Boismortier’s final surviving set of trio sonatas, the [IV] Sonates pour deux flutes traversieres avec la basse Op. 78, dates from late 1739 or early 1740. In a certain sense, Boismortier has come full circle with Op. 78 since these works recall his very first ‘sonates en trio’, Op. 4 (1724); both sets are scored for two flutes and continuo, and every sonata in each set has four movements. But while the earlier compositions are outwardly French (all movement titles, dynamics and tempo indications are in French, and the sonatas also employ French time signatures and French violin clef), the Op. 78 works are ostensibly Italian.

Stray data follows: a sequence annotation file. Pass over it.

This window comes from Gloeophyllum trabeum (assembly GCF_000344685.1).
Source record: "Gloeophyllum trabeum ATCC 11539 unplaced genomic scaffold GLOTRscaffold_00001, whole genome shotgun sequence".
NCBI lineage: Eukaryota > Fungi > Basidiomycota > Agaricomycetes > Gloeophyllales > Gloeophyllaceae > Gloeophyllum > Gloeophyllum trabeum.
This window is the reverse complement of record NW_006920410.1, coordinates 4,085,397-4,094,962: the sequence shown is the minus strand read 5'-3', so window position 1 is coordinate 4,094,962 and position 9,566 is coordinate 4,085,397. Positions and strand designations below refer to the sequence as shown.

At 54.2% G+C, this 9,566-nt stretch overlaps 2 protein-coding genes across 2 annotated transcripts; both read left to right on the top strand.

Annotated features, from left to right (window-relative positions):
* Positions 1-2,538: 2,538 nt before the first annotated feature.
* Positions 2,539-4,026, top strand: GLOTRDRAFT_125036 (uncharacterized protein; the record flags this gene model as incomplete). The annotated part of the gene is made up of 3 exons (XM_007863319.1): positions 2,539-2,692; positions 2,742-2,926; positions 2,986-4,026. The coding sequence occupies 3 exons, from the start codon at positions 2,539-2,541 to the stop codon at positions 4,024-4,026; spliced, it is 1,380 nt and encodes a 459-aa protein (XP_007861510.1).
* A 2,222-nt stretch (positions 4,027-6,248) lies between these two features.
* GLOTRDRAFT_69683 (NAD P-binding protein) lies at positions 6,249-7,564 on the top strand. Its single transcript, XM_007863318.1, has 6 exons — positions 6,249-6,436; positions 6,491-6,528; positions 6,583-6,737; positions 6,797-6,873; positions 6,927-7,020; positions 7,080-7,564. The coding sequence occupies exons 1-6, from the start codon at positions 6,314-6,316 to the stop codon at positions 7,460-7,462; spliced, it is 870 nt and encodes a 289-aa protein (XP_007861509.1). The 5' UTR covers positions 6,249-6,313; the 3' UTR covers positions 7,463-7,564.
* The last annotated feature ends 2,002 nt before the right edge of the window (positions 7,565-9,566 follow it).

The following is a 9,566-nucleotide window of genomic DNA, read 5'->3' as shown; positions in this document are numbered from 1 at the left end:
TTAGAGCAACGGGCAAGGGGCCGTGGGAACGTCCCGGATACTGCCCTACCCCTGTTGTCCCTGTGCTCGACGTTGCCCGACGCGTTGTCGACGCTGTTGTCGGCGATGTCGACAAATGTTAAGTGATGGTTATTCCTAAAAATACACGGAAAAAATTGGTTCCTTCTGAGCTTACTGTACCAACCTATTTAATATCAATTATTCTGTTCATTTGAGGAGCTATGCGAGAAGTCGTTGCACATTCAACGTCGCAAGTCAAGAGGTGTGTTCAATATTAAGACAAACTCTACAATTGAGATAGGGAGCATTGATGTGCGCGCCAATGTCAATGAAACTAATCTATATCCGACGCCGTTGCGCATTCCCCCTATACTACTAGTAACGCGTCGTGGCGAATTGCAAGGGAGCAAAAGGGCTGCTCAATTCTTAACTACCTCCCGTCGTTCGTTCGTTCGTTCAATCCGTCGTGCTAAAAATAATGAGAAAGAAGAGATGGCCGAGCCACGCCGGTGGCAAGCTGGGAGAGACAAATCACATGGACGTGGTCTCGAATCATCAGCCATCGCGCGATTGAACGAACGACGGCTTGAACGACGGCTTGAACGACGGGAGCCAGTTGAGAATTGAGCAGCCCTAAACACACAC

Although Op. 78 is not the most inspired of Boismortier’s sets of ‘Italian’ trio sonatas, the individual works are expertly crafted, and collectively they contain much charming music, including two excellent three-part fugues and several dances that surely typify popular music heard in the French capital in the late 1730s. Since they were evidently written for amateur musicians, the Op. 78 sonatas are technically accessible and set in comfortable tonalites for the one-keyed flute; this makes them particularly attractive for today’s students of the instrument.